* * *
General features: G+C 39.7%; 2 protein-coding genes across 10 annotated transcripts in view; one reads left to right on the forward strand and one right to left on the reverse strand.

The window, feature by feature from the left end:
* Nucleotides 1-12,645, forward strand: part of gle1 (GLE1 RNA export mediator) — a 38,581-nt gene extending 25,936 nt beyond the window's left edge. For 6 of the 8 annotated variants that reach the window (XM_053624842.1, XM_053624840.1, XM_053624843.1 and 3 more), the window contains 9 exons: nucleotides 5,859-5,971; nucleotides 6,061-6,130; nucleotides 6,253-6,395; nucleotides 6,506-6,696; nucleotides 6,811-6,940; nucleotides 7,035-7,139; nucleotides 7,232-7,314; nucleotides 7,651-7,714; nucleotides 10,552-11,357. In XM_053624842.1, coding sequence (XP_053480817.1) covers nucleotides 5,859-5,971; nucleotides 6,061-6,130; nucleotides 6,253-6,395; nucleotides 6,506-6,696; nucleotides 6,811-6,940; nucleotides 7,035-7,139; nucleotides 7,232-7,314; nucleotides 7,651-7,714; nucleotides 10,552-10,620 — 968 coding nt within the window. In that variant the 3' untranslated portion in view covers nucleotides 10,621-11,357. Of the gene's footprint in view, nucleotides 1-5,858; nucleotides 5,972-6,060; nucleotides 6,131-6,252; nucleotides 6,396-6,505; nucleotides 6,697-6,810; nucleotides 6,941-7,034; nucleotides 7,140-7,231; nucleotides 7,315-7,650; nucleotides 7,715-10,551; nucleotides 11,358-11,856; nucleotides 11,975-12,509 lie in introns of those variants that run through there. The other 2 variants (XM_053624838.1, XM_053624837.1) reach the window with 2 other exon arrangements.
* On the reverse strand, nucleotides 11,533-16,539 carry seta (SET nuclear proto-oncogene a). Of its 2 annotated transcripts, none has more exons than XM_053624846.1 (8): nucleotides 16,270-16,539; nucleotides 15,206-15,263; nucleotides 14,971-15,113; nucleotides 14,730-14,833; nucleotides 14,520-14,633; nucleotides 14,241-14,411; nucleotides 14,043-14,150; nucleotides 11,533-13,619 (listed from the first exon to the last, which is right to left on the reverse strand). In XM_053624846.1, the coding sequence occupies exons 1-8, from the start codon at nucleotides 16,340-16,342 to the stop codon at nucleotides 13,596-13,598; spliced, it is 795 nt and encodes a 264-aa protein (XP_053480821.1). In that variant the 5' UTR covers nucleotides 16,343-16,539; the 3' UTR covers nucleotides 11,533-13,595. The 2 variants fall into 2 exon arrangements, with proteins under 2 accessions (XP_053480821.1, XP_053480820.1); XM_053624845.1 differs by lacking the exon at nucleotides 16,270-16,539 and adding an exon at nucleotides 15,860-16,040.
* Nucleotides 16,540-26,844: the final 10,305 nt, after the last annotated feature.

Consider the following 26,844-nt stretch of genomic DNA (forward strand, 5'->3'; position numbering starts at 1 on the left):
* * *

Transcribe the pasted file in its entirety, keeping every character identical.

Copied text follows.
General features: G+C 39.7%; 2 protein-coding genes across 10 annotated transcripts in view; one reads left to right on the forward strand and one right to left on the reverse strand.

The window, feature by feature from the left end:
* Nucleotides 1-12,645, forward strand: part of gle1 (GLE1 RNA export mediator) — a 38,581-nt gene extending 25,936 nt beyond the window's left edge. For 6 of the 8 annotated variants that reach the window (XM_053624842.1, XM_053624840.1, XM_053624843.1 and 3 more), the window contains 9 exons: nucleotides 5,859-5,971; nucleotides 6,061-6,130; nucleotides 6,253-6,395; nucleotides 6,506-6,696; nucleotides 6,811-6,940; nucleotides 7,035-7,139; nucleotides 7,232-7,314; nucleotides 7,651-7,714; nucleotides 10,552-11,357. In XM_053624842.1, coding sequence (XP_053480817.1) covers nucleotides 5,859-5,971; nucleotides 6,061-6,130; nucleotides 6,253-6,395; nucleotides 6,506-6,696; nucleotides 6,811-6,940; nucleotides 7,035-7,139; nucleotides 7,232-7,314; nucleotides 7,651-7,714; nucleotides 10,552-10,620 — 968 coding nt within the window. In that variant the 3' untranslated portion in view covers nucleotides 10,621-11,357. Of the gene's footprint in view, nucleotides 1-5,858; nucleotides 5,972-6,060; nucleotides 6,131-6,252; nucleotides 6,396-6,505; nucleotides 6,697-6,810; nucleotides 6,941-7,034; nucleotides 7,140-7,231; nucleotides 7,315-7,650; nucleotides 7,715-10,551; nucleotides 11,358-11,856; nucleotides 11,975-12,509 lie in introns of those variants that run through there. The other 2 variants (XM_053624838.1, XM_053624837.1) reach the window with 2 other exon arrangements.
* On the reverse strand, nucleotides 11,533-16,539 carry seta (SET nuclear proto-oncogene a). Of its 2 annotated transcripts, none has more exons than XM_053624846.1 (8): nucleotides 16,270-16,539; nucleotides 15,206-15,263; nucleotides 14,971-15,113; nucleotides 14,730-14,833; nucleotides 14,520-14,633; nucleotides 14,241-14,411; nucleotides 14,043-14,150; nucleotides 11,533-13,619 (listed from the first exon to the last, which is right to left on the reverse strand). In XM_053624846.1, the coding sequence occupies exons 1-8, from the start codon at nucleotides 16,340-16,342 to the stop codon at nucleotides 13,596-13,598; spliced, it is 795 nt and encodes a 264-aa protein (XP_053480821.1). In that variant the 5' UTR covers nucleotides 16,343-16,539; the 3' UTR covers nucleotides 11,533-13,595. The 2 variants fall into 2 exon arrangements, with proteins under 2 accessions (XP_053480821.1, XP_053480820.1); XM_053624845.1 differs by lacking the exon at nucleotides 16,270-16,539 and adding an exon at nucleotides 15,860-16,040.
* Nucleotides 16,540-26,844: the final 10,305 nt, after the last annotated feature.

Consider the following 26,844-nt stretch of genomic DNA (forward strand, 5'->3'; position numbering starts at 1 on the left):